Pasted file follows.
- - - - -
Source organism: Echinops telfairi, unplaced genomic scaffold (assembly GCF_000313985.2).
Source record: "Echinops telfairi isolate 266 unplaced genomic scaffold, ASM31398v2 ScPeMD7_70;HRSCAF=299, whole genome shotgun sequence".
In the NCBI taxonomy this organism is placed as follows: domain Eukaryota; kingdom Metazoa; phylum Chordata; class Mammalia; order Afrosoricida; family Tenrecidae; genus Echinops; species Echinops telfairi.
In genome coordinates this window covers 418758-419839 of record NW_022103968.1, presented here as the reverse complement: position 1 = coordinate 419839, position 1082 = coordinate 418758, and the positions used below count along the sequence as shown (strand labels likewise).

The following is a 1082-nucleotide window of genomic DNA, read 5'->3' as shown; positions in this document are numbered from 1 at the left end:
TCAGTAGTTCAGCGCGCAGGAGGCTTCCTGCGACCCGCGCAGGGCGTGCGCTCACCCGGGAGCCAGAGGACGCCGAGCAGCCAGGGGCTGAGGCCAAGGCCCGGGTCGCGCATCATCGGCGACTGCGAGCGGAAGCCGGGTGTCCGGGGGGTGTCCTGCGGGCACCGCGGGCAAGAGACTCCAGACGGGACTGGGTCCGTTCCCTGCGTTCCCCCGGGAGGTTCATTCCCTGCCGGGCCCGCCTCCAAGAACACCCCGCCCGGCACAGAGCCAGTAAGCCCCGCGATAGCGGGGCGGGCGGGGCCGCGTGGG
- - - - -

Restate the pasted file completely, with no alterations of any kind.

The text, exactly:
Source organism: Echinops telfairi, unplaced genomic scaffold (assembly GCF_000313985.2).
Source record: "Echinops telfairi isolate 266 unplaced genomic scaffold, ASM31398v2 ScPeMD7_70;HRSCAF=299, whole genome shotgun sequence".
In the NCBI taxonomy this organism is placed as follows: domain Eukaryota; kingdom Metazoa; phylum Chordata; class Mammalia; order Afrosoricida; family Tenrecidae; genus Echinops; species Echinops telfairi.
In genome coordinates this window covers 418758-419839 of record NW_022103968.1, presented here as the reverse complement: position 1 = coordinate 419839, position 1082 = coordinate 418758, and the positions used below count along the sequence as shown (strand labels likewise).

The following is a 1082-nucleotide window of genomic DNA, read 5'->3' as shown; positions in this document are numbered from 1 at the left end:
TCAGTAGTTCAGCGCGCAGGAGGCTTCCTGCGACCCGCGCAGGGCGTGCGCTCACCCGGGAGCCAGAGGACGCCGAGCAGCCAGGGGCTGAGGCCAAGGCCCGGGTCGCGCATCATCGGCGACTGCGAGCGGAAGCCGGGTGTCCGGGGGGTGTCCTGCGGGCACCGCGGGCAAGAGACTCCAGACGGGACTGGGTCCGTTCCCTGCGTTCCCCCGGGAGGTTCATTCCCTGCCGGGCCCGCCTCCAAGAACACCCCGCCCGGCACAGAGCCAGTAAGCCCCGCGATAGCGGGGCGGGCGGGGCCGCGTGGG